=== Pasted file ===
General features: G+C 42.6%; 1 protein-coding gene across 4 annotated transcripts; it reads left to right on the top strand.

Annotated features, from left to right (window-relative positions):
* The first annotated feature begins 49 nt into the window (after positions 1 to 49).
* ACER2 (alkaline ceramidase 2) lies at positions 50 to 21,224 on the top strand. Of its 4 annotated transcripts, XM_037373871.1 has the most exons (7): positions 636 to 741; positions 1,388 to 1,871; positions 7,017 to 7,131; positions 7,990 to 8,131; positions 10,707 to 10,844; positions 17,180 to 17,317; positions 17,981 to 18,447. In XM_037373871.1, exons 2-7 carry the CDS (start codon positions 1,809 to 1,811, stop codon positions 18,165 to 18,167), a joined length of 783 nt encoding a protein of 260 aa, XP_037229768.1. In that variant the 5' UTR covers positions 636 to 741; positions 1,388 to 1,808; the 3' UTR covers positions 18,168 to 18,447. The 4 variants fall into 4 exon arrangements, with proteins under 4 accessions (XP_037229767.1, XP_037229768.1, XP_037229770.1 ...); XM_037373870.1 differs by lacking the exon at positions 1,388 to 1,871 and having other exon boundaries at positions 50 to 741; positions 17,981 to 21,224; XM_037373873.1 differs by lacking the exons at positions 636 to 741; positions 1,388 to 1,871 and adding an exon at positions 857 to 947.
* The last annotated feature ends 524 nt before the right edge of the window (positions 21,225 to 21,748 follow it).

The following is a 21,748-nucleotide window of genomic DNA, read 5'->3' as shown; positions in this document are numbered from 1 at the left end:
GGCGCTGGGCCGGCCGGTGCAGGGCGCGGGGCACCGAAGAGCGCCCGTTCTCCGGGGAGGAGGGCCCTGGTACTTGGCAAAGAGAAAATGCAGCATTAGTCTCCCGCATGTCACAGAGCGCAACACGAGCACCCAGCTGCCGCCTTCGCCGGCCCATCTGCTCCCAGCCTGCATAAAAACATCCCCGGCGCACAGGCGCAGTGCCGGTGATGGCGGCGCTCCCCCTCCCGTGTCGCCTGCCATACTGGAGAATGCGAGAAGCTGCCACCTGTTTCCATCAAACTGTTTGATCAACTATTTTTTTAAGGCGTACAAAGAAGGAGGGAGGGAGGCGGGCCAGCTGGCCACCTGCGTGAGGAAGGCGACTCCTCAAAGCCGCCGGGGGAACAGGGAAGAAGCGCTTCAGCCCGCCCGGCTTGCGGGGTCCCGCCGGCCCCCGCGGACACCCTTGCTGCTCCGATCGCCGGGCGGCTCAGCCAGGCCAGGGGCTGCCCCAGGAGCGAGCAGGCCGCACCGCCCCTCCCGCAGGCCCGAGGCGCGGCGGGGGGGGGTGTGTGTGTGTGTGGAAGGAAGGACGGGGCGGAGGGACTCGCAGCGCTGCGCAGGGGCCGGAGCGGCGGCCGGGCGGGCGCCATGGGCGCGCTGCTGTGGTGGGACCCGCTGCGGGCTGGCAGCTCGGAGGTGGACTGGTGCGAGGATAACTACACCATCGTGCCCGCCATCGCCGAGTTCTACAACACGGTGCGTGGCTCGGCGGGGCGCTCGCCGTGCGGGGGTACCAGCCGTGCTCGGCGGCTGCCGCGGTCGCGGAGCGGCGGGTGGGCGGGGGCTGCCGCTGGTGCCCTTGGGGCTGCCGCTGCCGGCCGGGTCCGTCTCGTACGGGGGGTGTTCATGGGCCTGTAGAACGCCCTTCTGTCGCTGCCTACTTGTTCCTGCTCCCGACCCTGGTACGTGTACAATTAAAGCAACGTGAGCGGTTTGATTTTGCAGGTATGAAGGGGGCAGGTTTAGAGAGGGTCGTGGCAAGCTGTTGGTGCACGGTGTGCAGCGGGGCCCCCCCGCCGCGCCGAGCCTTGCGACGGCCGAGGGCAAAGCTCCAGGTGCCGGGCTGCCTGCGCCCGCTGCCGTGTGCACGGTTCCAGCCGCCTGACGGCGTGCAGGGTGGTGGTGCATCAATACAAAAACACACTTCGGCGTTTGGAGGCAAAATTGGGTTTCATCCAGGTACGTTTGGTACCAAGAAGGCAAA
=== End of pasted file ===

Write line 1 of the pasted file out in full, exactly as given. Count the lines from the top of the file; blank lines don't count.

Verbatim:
General features: G+C 42.6%; 1 protein-coding gene across 4 annotated transcripts; it reads left to right on the top strand.